Both Brennan and Rich are taking a Nature Study class, Rich is taking Art and Periods in History (this week was the Renaissance), and Brennan is taking Movement and Music, and a class that teaches rhyming through games and activities. The boys had a blast and got to hang out with friends all day, learn new things, and help start a community from the ground up.

If you're not familiar with the concepts of a co-op, it's simply a group of homeschool families that meet regularly (in our case, once a week) to offer a group learning setting for the kids. The great benefit of a co-op is that parents teach the classes, which means the kids tend to learn things that are outside of their own parent's ability to teach. For instance, the boy's nature class is taught by two parents with a strong background in botany and biology - something I know very little about. Conversely, I'm teaching a class for the older kids that demonstrates the effects of political and economic change on the music and entertainment industry (talk about a specialty class!). It's fun to start this adventure with friends and see where it takes us.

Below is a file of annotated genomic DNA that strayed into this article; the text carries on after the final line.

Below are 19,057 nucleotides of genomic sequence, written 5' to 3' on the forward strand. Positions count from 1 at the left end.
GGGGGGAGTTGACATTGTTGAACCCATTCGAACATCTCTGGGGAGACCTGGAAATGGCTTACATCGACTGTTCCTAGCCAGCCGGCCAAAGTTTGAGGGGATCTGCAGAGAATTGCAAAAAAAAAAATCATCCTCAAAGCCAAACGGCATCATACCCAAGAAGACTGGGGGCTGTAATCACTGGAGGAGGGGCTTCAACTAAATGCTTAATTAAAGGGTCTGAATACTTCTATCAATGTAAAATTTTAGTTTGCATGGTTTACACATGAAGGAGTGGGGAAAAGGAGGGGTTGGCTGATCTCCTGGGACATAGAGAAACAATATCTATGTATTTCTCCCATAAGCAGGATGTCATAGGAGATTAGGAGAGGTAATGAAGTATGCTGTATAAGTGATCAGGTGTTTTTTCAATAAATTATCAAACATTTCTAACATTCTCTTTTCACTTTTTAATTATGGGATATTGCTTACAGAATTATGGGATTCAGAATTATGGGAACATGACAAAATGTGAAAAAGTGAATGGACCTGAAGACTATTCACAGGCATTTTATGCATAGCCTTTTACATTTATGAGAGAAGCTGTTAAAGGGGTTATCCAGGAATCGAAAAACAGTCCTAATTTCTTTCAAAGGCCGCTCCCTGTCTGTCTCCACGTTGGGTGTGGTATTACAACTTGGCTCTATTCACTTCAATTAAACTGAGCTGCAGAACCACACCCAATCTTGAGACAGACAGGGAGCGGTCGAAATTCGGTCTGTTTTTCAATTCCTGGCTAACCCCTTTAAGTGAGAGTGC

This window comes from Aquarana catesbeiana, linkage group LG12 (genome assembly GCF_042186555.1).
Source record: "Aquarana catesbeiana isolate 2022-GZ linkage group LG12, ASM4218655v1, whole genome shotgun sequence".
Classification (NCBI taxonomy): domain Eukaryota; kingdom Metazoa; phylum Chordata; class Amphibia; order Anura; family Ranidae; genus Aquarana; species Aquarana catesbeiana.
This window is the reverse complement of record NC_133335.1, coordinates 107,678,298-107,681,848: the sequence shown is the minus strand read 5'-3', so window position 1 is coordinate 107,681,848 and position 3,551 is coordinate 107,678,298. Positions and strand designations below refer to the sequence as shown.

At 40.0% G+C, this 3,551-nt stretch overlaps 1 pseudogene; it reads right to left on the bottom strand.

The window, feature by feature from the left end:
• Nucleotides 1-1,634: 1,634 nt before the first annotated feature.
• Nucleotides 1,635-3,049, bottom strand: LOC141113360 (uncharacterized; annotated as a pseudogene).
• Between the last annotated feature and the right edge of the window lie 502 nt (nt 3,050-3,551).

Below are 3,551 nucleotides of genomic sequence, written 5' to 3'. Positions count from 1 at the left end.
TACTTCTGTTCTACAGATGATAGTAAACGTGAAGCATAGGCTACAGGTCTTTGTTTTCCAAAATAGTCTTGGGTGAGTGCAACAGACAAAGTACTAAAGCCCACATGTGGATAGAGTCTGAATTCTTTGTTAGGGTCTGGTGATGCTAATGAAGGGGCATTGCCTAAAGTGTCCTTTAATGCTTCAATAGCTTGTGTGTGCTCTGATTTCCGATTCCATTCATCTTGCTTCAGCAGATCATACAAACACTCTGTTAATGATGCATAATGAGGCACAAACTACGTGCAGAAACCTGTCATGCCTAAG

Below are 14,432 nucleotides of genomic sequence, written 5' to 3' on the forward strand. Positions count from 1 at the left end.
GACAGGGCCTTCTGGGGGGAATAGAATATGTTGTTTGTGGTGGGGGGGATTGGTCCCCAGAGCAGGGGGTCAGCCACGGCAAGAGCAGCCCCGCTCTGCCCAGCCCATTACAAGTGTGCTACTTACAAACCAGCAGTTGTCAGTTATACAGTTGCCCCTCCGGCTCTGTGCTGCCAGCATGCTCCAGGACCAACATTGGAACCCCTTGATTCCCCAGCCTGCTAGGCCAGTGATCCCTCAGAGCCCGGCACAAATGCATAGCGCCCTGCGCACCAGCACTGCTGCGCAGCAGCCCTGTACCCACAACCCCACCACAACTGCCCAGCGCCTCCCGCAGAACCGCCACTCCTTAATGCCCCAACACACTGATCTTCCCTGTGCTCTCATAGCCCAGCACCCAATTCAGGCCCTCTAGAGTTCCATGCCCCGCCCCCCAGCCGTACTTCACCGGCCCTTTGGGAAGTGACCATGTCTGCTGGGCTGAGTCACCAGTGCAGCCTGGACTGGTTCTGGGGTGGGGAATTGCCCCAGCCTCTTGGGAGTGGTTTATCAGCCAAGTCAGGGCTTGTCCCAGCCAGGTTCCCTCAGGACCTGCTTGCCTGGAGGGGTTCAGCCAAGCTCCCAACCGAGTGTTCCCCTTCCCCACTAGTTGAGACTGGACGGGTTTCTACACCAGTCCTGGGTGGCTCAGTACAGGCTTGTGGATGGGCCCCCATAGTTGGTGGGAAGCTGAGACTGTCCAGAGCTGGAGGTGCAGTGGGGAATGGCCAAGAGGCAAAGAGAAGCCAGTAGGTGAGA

We're baaaaack!

It's been a long, crazy summer, so I haven't had time to post. We've struggled with a health crisis (mine) and found that our idea of learning stands the test: EVERYTHING is a learning experience. You'd be amazed what technicians at hospitals will let kids watch if the kids are inquisitive enough. But I digress...

We're trying to add a bit more structure this year, at least with Maths and History, which seems to be working well so far. We're also still looking for real life opportunities to learn everywhere - from baking cakes and trips to the grocery store, to helping mom pay the bills and and clean the van out.